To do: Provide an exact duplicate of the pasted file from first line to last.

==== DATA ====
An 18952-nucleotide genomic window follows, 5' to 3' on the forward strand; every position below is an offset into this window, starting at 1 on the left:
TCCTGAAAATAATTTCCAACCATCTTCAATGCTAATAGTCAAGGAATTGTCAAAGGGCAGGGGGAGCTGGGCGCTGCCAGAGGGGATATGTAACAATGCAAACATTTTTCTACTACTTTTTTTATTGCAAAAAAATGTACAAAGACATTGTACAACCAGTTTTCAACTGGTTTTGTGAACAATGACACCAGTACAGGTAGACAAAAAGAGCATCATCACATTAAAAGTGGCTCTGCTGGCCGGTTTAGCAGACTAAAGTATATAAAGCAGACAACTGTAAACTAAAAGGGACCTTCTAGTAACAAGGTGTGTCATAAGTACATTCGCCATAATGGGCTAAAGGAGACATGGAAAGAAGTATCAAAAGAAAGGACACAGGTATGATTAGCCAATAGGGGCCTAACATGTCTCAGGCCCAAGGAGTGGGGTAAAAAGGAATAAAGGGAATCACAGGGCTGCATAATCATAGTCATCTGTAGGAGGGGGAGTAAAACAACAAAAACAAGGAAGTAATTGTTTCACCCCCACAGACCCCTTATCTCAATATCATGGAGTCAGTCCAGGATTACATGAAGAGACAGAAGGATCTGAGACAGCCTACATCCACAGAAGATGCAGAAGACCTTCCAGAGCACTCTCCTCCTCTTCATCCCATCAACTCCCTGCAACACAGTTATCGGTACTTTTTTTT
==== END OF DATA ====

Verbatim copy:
An 18952-nucleotide genomic window follows, 5' to 3' on the forward strand; every position below is an offset into this window, starting at 1 on the left:
TCCTGAAAATAATTTCCAACCATCTTCAATGCTAATAGTCAAGGAATTGTCAAAGGGCAGGGGGAGCTGGGCGCTGCCAGAGGGGATATGTAACAATGCAAACATTTTTCTACTACTTTTTTTATTGCAAAAAAATGTACAAAGACATTGTACAACCAGTTTTCAACTGGTTTTGTGAACAATGACACCAGTACAGGTAGACAAAAAGAGCATCATCACATTAAAAGTGGCTCTGCTGGCCGGTTTAGCAGACTAAAGTATATAAAGCAGACAACTGTAAACTAAAAGGGACCTTCTAGTAACAAGGTGTGTCATAAGTACATTCGCCATAATGGGCTAAAGGAGACATGGAAAGAAGTATCAAAAGAAAGGACACAGGTATGATTAGCCAATAGGGGCCTAACATGTCTCAGGCCCAAGGAGTGGGGTAAAAAGGAATAAAGGGAATCACAGGGCTGCATAATCATAGTCATCTGTAGGAGGGGGAGTAAAACAACAAAAACAAGGAAGTAATTGTTTCACCCCCACAGACCCCTTATCTCAATATCATGGAGTCAGTCCAGGATTACATGAAGAGACAGAAGGATCTGAGACAGCCTACATCCACAGAAGATGCAGAAGACCTTCCAGAGCACTCTCCTCCTCTTCATCCCATCAACTCCCTGCAACACAGTTATCGGTACTTTTTTTT